The EC decision further stated that whatever remedial measures Google chose to adopt must: “(a) apply to all devices, irrespective of the type of device on which the search is performed; (b) apply to all users of Google situated in the thirteen EEA countries in which the Conduct takes place […]; (c) subject Google’s own comparison shopping service to the same underlying processes and methods for the positioning and display in Google’s general search results pages as those used for competing comparison shopping services […], (d) not lead to competing comparison shopping services being charged a fee or another form of consideration that has the same or an equivalent object or effect as the infringement established by this Decision.”6

Therefore it was up to Google to craft effective remedies that would put an end to its illegal conduct. The looseness of the Google Shopping decision in relation to the remedies Google must implement is surprising given the various commitment packages Google submitted to the EC over the course of the 7 years that the EC investigation was ongoing. Rather than setting out a detailed remedy package, in its final decision the EC limited itself to the statement of principle that it expected Google to “compl[y] with the simple principle of giving equal treatment to rival comparison shopping services and its own service.”7 Commissioner Vestager explained that “It is Google’s sole responsibility to ensure compliance and it is for Google to explain how it intends to do so.”8

Google devised the following remedy: everybody can bid for ad placements in Google’s Shopping search engine without having a specific slot reserved for Google Shopping or other comparison shopping services. Users can also choose whether the shopping service shows links to comparison shopping sites or directly to sites where merchants and products are available. Commissioner Vestager described these developments as “positive” in March 2019, though she noted that the EC would continue to monitor the market.9 Other EC officials have also welcomed the changes; Nicholas Banasevic, Head of Unit at EC’s Directorate General for Competition, who led the investigation, stated that Google’s changes were “an example of engagement where we see the remedy working.”10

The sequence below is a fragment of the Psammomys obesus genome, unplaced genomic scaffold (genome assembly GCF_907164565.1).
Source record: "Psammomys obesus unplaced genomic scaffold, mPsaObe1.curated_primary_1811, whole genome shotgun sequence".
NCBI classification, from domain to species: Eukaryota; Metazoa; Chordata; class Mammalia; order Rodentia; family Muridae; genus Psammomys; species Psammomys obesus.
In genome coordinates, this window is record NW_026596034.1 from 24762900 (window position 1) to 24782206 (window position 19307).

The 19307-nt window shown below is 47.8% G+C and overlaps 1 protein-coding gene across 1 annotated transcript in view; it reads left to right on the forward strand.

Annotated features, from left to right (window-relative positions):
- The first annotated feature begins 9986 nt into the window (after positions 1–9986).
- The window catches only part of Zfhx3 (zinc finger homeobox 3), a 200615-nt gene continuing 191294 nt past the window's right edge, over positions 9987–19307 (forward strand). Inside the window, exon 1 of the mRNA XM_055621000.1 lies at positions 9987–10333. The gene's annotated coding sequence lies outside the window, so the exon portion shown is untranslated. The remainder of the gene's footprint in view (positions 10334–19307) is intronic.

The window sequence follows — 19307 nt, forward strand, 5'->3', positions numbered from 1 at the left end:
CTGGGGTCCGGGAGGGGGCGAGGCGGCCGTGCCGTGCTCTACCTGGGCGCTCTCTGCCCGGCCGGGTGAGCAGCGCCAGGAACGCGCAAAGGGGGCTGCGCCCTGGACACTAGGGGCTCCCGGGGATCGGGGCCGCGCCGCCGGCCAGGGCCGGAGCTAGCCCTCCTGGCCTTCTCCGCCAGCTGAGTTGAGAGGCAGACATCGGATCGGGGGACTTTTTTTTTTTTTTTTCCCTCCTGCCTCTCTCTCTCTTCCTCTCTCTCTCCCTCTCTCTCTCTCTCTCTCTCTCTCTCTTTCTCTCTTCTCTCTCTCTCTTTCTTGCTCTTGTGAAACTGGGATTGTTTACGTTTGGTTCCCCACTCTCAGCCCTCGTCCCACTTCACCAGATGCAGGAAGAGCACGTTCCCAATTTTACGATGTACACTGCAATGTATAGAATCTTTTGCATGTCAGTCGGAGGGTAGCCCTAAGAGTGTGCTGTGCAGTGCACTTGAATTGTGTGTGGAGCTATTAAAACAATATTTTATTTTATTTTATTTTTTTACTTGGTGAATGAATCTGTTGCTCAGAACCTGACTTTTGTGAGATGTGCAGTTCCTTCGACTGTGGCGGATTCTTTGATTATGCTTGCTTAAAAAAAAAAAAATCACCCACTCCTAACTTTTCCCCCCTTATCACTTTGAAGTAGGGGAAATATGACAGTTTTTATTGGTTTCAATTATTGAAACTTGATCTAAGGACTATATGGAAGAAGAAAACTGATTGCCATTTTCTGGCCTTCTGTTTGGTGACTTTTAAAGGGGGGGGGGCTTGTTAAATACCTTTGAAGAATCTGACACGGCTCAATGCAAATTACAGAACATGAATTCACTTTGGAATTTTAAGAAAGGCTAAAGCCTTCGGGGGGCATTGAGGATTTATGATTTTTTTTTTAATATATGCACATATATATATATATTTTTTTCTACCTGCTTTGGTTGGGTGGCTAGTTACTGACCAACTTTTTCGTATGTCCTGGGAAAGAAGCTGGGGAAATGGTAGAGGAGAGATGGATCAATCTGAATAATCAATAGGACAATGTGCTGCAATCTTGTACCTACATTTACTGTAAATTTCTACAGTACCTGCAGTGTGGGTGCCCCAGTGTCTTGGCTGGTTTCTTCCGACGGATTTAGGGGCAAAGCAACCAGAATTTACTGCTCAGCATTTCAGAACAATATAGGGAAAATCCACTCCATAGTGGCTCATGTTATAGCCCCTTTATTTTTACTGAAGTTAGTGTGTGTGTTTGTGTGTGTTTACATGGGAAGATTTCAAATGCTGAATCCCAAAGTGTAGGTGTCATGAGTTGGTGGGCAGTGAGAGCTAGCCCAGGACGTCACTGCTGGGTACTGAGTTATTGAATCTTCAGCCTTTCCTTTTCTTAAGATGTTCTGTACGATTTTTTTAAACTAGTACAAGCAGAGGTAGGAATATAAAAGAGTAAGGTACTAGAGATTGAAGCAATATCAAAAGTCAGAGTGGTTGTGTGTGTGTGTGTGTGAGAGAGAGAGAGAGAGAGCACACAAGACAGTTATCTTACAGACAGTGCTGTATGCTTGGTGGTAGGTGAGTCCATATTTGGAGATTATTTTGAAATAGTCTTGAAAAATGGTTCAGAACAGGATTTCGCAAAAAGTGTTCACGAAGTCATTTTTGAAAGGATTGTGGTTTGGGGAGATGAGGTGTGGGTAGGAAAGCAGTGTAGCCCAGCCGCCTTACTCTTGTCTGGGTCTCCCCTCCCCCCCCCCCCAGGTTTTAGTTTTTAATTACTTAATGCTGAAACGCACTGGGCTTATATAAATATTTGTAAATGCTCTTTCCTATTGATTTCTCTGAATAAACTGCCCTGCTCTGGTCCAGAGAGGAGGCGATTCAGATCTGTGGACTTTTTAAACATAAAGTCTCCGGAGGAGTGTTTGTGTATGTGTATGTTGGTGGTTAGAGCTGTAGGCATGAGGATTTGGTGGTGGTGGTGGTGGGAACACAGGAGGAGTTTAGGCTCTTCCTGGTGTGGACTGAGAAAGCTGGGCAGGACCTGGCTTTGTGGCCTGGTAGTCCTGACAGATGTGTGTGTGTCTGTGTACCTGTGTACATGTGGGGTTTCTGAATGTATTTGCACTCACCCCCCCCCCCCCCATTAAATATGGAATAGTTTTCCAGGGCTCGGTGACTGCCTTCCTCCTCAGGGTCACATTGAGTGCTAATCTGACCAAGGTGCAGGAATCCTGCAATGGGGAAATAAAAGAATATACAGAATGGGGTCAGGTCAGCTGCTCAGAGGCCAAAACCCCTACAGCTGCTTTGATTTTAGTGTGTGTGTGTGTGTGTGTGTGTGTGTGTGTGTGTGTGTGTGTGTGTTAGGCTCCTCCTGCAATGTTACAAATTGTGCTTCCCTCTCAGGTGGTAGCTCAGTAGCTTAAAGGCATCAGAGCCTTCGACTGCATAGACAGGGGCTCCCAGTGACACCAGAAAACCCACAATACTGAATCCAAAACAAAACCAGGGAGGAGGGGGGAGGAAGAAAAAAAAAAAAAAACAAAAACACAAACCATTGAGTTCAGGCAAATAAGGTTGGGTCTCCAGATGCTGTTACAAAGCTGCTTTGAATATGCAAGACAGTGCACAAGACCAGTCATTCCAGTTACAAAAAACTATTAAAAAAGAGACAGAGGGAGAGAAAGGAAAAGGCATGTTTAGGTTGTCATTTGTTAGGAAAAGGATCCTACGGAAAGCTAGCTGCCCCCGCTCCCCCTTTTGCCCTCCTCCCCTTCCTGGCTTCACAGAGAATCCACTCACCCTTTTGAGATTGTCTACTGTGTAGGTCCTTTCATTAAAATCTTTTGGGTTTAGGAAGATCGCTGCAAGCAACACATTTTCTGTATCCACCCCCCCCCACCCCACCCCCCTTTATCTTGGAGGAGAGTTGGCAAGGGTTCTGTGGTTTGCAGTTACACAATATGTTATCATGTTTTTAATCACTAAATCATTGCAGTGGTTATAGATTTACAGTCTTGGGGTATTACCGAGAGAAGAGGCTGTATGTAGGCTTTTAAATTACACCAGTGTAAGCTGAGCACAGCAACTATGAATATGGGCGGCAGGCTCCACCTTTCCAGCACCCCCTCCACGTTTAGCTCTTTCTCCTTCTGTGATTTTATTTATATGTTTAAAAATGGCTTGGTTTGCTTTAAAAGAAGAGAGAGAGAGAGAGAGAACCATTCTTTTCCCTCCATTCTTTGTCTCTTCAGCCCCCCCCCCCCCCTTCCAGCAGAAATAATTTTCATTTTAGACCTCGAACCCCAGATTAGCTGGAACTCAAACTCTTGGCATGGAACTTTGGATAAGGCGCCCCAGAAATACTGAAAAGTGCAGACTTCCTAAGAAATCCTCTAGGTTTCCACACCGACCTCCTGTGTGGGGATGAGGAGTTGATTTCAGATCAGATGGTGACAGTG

However, doubts as to the effectiveness of the remedy remain. Rivals of Google have argued that the changes do not give sufficient prominence or detail to rival search results.11 The consumer protection association BEUC has also expressed concerns; in April 2019, it wrote to Commissioner Vestager challenging what it describes as “signals” displayed by the EC that Google’s changes are compliant with the decision.


Although the EC considers that Google is on the right track, continued full compliance with the decision will be necessary or it will face another fine. Indeed, companies have been fined for failure to adequately implement remedies. In 2013, Microsoft was fined €561 million for non-compliance with commitments it had offered in 2009 to address the EC’s concerns in relation to the tying of its web browser, Internet Explorer, to its PC operating system, Windows.  

Nor did Google’s woes end with the Google Shopping case. In 2018, Google faced a second EC decision imposing a fine of €4.34 billion, in the Google Android case13 (at the time of writing of this article, the decision is not yet public) and in 2019 a third decision imposing a fine of €1.49 billion in the Google Search (Ad Sense)14 — though it is unlikely that there will be compliance issues in that case, as the EC found that the infringement had ended in 2016. Additionally, March 2019 also saw reports of EC interest in the Google for Jobs search tool following a complaint in 2018, with criticisms of the tool including, again, the facts that Google allegedly favors its own results over those of rivals.15